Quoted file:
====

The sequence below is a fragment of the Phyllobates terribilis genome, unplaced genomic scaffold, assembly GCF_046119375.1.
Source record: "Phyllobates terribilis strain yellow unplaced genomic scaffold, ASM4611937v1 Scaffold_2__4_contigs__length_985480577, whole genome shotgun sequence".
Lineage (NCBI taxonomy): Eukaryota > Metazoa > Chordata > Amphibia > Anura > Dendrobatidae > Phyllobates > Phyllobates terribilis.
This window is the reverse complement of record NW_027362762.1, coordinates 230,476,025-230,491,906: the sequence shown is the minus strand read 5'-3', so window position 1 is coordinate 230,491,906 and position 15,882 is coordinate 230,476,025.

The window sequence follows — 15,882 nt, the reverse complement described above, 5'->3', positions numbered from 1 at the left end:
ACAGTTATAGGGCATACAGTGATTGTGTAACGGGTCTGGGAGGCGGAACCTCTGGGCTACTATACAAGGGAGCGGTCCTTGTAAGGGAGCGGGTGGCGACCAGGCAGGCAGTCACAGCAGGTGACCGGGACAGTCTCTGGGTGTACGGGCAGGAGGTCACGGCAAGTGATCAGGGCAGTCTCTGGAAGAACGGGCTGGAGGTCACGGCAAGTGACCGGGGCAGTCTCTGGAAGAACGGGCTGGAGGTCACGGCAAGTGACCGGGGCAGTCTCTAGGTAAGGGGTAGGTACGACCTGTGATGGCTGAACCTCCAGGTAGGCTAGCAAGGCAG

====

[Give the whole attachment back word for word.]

The sequence below is a fragment of the Phyllobates terribilis genome, unplaced genomic scaffold, assembly GCF_046119375.1.
Source record: "Phyllobates terribilis strain yellow unplaced genomic scaffold, ASM4611937v1 Scaffold_2__4_contigs__length_985480577, whole genome shotgun sequence".
Lineage (NCBI taxonomy): Eukaryota > Metazoa > Chordata > Amphibia > Anura > Dendrobatidae > Phyllobates > Phyllobates terribilis.
This window is the reverse complement of record NW_027362762.1, coordinates 230,476,025-230,491,906: the sequence shown is the minus strand read 5'-3', so window position 1 is coordinate 230,491,906 and position 15,882 is coordinate 230,476,025.

The window sequence follows — 15,882 nt, the reverse complement described above, 5'->3', positions numbered from 1 at the left end:
ACAGTTATAGGGCATACAGTGATTGTGTAACGGGTCTGGGAGGCGGAACCTCTGGGCTACTATACAAGGGAGCGGTCCTTGTAAGGGAGCGGGTGGCGACCAGGCAGGCAGTCACAGCAGGTGACCGGGACAGTCTCTGGGTGTACGGGCAGGAGGTCACGGCAAGTGATCAGGGCAGTCTCTGGAAGAACGGGCTGGAGGTCACGGCAAGTGACCGGGGCAGTCTCTGGAAGAACGGGCTGGAGGTCACGGCAAGTGACCGGGGCAGTCTCTAGGTAAGGGGTAGGTACGACCTGTGATGGCTGAACCTCCAGGTAGGCTAGCAAGGCAG